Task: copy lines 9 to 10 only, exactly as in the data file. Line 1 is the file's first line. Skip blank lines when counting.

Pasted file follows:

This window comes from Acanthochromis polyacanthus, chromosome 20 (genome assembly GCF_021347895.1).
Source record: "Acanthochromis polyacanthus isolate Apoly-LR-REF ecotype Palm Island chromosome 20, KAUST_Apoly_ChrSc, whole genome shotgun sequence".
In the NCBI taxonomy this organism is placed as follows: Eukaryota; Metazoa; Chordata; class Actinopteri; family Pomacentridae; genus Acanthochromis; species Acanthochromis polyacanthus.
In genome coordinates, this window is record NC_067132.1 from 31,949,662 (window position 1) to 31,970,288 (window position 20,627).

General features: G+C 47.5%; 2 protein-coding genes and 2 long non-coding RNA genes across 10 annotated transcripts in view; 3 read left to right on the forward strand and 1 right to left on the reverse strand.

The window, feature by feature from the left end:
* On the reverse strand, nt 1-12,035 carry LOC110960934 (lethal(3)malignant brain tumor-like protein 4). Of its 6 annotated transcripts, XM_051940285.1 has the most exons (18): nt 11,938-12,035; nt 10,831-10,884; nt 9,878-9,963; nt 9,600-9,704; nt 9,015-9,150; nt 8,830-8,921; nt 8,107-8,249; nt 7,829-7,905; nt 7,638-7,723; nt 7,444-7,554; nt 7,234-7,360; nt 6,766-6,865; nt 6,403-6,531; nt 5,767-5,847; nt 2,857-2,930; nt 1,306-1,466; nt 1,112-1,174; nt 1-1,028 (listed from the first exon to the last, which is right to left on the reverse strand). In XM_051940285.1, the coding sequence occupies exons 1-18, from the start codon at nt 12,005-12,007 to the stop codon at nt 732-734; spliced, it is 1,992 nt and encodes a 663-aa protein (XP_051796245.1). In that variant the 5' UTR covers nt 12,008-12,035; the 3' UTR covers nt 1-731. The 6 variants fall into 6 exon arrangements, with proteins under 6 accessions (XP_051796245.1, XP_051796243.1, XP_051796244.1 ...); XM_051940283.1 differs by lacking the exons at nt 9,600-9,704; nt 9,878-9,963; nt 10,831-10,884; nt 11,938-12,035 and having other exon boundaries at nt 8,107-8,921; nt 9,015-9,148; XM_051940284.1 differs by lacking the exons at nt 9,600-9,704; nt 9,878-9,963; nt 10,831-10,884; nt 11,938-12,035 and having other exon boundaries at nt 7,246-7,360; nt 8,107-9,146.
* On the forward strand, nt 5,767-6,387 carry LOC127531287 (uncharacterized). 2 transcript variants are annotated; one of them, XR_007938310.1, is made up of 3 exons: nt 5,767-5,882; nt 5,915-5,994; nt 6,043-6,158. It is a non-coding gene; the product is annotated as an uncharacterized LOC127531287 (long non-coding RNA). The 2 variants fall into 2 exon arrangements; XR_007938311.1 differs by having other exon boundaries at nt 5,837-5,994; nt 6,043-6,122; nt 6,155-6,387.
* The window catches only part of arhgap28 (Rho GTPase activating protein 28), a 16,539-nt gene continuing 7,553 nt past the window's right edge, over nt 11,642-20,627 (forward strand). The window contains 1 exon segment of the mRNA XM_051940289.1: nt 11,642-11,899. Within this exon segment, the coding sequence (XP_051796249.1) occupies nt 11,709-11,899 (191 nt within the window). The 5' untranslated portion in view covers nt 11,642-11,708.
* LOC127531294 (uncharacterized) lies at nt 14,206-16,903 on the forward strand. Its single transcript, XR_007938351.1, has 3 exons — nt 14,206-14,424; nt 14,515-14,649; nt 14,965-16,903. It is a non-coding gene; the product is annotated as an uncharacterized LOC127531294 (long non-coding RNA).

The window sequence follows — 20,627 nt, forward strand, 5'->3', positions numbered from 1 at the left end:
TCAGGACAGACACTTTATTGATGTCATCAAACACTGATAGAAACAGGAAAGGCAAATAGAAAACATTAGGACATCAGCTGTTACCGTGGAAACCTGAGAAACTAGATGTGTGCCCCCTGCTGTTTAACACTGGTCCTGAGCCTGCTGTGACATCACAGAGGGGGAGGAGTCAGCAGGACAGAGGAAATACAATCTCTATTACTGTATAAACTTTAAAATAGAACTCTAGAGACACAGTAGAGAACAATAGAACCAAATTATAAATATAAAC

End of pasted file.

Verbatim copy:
* The window catches only part of arhgap28 (Rho GTPase activating protein 28), a 16,539-nt gene continuing 7,553 nt past the window's right edge, over nt 11,642-20,627 (forward strand). The window contains 1 exon segment of the mRNA XM_051940289.1: nt 11,642-11,899. Within this exon segment, the coding sequence (XP_051796249.1) occupies nt 11,709-11,899 (191 nt within the window). The 5' untranslated portion in view covers nt 11,642-11,708.
* LOC127531294 (uncharacterized) lies at nt 14,206-16,903 on the forward strand. Its single transcript, XR_007938351.1, has 3 exons — nt 14,206-14,424; nt 14,515-14,649; nt 14,965-16,903. It is a non-coding gene; the product is annotated as an uncharacterized LOC127531294 (long non-coding RNA).